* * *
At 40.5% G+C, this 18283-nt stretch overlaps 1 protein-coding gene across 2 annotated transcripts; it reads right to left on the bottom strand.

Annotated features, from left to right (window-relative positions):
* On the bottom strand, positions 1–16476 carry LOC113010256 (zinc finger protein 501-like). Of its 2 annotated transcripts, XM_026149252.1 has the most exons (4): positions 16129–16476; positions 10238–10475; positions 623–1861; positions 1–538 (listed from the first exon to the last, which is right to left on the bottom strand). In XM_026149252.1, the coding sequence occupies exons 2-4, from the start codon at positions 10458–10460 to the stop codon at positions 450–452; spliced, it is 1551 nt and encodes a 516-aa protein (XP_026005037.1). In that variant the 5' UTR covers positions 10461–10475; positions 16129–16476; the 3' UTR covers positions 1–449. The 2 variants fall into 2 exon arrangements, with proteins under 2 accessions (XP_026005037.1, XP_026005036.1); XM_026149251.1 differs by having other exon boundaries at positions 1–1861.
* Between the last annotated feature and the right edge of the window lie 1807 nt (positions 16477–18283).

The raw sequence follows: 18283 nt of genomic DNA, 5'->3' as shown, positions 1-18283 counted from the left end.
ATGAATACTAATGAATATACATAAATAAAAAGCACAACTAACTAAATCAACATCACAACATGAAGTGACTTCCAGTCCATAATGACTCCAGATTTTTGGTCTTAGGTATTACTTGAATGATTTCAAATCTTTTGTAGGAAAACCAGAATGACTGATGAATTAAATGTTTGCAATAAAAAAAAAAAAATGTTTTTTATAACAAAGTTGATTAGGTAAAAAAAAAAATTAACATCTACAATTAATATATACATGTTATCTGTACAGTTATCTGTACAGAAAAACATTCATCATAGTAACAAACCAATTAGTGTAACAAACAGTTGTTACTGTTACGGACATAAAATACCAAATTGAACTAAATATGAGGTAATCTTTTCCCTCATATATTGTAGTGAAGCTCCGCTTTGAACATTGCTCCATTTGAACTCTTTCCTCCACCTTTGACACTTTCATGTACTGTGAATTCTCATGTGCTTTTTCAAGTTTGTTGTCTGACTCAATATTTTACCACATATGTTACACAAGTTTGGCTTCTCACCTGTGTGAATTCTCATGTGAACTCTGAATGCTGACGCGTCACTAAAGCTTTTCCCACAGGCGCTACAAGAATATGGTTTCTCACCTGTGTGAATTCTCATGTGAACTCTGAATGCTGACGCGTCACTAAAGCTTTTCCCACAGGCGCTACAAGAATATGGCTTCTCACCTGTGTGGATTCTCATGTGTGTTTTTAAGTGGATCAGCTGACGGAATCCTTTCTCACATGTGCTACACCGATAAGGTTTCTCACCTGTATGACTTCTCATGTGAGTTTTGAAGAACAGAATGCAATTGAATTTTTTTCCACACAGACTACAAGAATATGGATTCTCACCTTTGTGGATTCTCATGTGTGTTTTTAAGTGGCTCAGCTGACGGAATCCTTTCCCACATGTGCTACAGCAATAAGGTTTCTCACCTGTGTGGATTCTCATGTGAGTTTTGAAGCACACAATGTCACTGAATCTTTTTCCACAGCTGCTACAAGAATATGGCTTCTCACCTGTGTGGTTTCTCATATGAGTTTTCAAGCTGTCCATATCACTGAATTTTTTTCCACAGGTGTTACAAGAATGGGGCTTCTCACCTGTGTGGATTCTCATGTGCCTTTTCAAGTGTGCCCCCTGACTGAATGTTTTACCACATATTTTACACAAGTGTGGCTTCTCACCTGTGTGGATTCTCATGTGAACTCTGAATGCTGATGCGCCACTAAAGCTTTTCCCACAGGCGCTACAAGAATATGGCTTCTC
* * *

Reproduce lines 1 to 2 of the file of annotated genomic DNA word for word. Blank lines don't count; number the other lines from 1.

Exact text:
At 40.5% G+C, this 18283-nt stretch overlaps 1 protein-coding gene across 2 annotated transcripts; it reads right to left on the bottom strand.

Annotated features, from left to right (window-relative positions):